Every year in late April the Colombian city of Valledupar comes to a standstill. This rural town of some 400,000 inhabitants almost doubles in size as visitors from the regional villages come to support their participants, and fans of vallenato music from all over the country and beyond come to join in the festivities. El Festival de la Leyenda Vallenata is a celebration of Colombia’s most popular traditional music genre. Founded in 1967, the festival culminates in the crowing of the Rey Vallenato (Vallenato King), the best interpreter of the diatonic accordion, the centrepiece of vallenato music. For five days the otherwise traditional, sleepy town is transformed into a folk music mecca with parranda (party) after parranda that often lasts well into the next day. Crowds flock onto the main squares to watch the competitors compete across four categories of accordion proficiency; professional, amateur, juvenile and infant. There is also a competition for best new composition as well as various parades and dances. The icon and pretty much the only drink you will find the locals sipping on is Old Parr, a blended scotch that comes second only to water even though it is relatively unknown to the rest of the world. The hospitality is breathtaking. The locals are very proud of their cultural heritage and many households demonstrate this by maintaining an open-door policy. If you pass by a parranda you will most likely be invited to join in and down a couple of shots of Old Parr. It is no wonder most consider it as Colombia’s finest festival. However it was not always this way.
The roots of vallenato date back to the late 19th century. At a time when communication was difficult and travel was arduous, the rural communities of the Magdalena, Cesar and La Guajira regions relied on messengers to pass on information and convey news. These messengers were in fact minstrels, “juglares” in spanish, a form of troubadours that would relay stories from village to village in the form of songs in exchange for food and drinks. Usually travelling on donkey or mule, the juglares would stay in each village for a few days, soaking up the gossip and messages to pass on to the next. The events they witnessed and the experiences they had would gradually develop into songs. At the turn of the century a new musical genre was born within the poorer classes of northern Colombia’s rural population and by the 1920’s the town of Valle De Upar (today Valledupar) would become its home.
Traditionally played with three instruments, vallenato is perhaps the music that best represents the cultural makeup of modern society. There’s the guacharaca, a wooden scraper, owning its origins to the country’s indigenous communities, the caja drum, testimony to the Afro-Colombian population, and finally the accordion, an instrument brought over by European immigrants and gipsies alike. Vallenato music would first be heard in Valledupar during colitas (tails), a type of after-party that the service staff would organise after their work at the formal events of the evening had ceased. Hearing the melancholic sound of the accordion and poetic stories, guests from the higher social circles were drawn in. However, in the Club de Valledupar, the main entertainment establishment that continues to this day, both the music and the accordion as an instrument were banned, making way for pianos, violins and waltzes.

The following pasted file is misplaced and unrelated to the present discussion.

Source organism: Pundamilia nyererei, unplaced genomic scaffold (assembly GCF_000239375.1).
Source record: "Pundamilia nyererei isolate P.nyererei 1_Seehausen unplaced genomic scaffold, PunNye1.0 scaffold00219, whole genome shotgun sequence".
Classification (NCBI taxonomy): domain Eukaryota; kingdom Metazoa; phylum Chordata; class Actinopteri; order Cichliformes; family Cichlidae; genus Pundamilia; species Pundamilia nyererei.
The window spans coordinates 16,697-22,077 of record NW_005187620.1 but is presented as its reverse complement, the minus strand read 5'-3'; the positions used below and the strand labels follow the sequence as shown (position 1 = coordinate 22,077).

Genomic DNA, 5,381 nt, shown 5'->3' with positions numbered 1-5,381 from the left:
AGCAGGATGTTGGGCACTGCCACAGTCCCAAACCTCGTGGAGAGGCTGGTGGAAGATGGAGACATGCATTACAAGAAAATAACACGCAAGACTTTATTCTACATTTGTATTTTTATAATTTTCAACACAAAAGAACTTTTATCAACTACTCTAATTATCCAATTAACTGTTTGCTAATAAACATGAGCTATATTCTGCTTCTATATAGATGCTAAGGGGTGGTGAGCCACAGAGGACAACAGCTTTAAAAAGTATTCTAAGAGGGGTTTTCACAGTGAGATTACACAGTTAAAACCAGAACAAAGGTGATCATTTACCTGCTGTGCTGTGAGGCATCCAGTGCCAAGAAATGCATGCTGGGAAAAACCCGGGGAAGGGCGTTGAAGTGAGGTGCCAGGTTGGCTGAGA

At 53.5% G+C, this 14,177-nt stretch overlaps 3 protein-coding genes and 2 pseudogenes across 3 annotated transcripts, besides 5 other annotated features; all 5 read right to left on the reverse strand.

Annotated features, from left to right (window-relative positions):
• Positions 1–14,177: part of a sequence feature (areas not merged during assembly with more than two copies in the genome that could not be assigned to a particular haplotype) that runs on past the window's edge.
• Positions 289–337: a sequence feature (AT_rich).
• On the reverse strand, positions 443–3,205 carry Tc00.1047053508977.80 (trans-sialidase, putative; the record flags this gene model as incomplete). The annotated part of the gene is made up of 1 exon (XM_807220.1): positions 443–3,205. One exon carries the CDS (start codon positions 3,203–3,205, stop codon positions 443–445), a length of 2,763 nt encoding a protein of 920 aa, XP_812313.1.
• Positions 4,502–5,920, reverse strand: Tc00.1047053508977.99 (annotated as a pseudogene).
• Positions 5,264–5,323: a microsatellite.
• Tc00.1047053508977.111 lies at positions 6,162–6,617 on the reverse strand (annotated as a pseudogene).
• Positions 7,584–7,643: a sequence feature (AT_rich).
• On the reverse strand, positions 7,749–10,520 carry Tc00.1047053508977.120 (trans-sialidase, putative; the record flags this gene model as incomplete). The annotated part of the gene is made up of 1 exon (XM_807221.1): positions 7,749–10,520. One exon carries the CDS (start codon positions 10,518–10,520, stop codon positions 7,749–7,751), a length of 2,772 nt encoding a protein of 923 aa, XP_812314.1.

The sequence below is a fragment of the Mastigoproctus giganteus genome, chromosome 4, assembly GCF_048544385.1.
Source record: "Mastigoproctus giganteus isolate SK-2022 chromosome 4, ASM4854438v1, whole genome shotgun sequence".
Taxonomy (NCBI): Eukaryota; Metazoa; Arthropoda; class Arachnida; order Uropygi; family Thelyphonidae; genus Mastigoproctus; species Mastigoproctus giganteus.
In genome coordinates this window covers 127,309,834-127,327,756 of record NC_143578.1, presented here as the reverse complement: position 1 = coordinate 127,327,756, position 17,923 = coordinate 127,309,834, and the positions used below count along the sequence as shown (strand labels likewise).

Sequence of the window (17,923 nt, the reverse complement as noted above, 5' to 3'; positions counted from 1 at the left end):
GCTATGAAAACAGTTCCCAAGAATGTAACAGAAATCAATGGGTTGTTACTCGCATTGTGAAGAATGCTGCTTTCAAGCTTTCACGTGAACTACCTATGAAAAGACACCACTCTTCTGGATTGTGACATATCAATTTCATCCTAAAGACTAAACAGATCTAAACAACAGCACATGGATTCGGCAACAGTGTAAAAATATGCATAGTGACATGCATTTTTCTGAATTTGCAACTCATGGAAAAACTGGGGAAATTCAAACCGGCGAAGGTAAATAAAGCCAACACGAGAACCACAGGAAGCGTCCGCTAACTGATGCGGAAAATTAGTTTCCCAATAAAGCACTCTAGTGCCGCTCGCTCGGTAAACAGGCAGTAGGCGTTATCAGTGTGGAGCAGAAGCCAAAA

Ironically it was in Bogota that vallenato gained momentum, as the capital’s intellectuals caught onto the catchy tunes and intriguing stories of life, love, heartbreak, and everyday struggles gripping the rural communities. It was actually a former president, Alfonso Lopez Michelsen, that became an authority on the genre and would later co-found the vallenato festival. A friend of the great composer Rafael Escalona, Michelsen and his colleagues were the seal of approval needed to make vallenato acceptable in its hometown. And as the colitas grew into parrandas vallenatas, the rest of the country slowly began taking note of this poetic and highly passionate music. As everything, vallenato needed a catalyst to ignite its popularity not only in Colombia but throughout Latin America. This catalyst was Carlos Vives, a pop singer and former actor. Much like Elvis popularised blues music in the Unites States and beyond, Carlos Vives would take traditional vallenato songs and give them a modern makeover. The results were spectacular. Two Grammy awards, 9 Latin Grammy awards and a shift in perception that would lead vallenato to overtake cumbia as Colombia’s representative music genre. All over the country, otherwise regionally isolated custom and culture wise, Colombians would party to and sing along to songs written by little known and often underprivileged composers from the plains of northern Colombia.
Gabriel Garcia Marquez once referred to his greatest work, One Hundred Years of Solitude, as a 400 page vallenato, a huge compliment and testimony to the music’s profoundness. Unfortunately, today vallenato music has metamorphasised into something else, the “nueva ola” or new wave as they call it. Much of the initial meaning has been lost as emphasis is given to straightforward and often meaningless lyrics in an effort to compete against reggaeton, the most popular genre amongst the young. However, during the five days of the festival, Valledupar pays homage to the great composers and accordion players of both past and present and reminds us that classic vallenato is not only alive and well but also remains of fundamental importance to the livelihoods of millions of Colombians living in and around the Sierra Nevada de Santa Marta.
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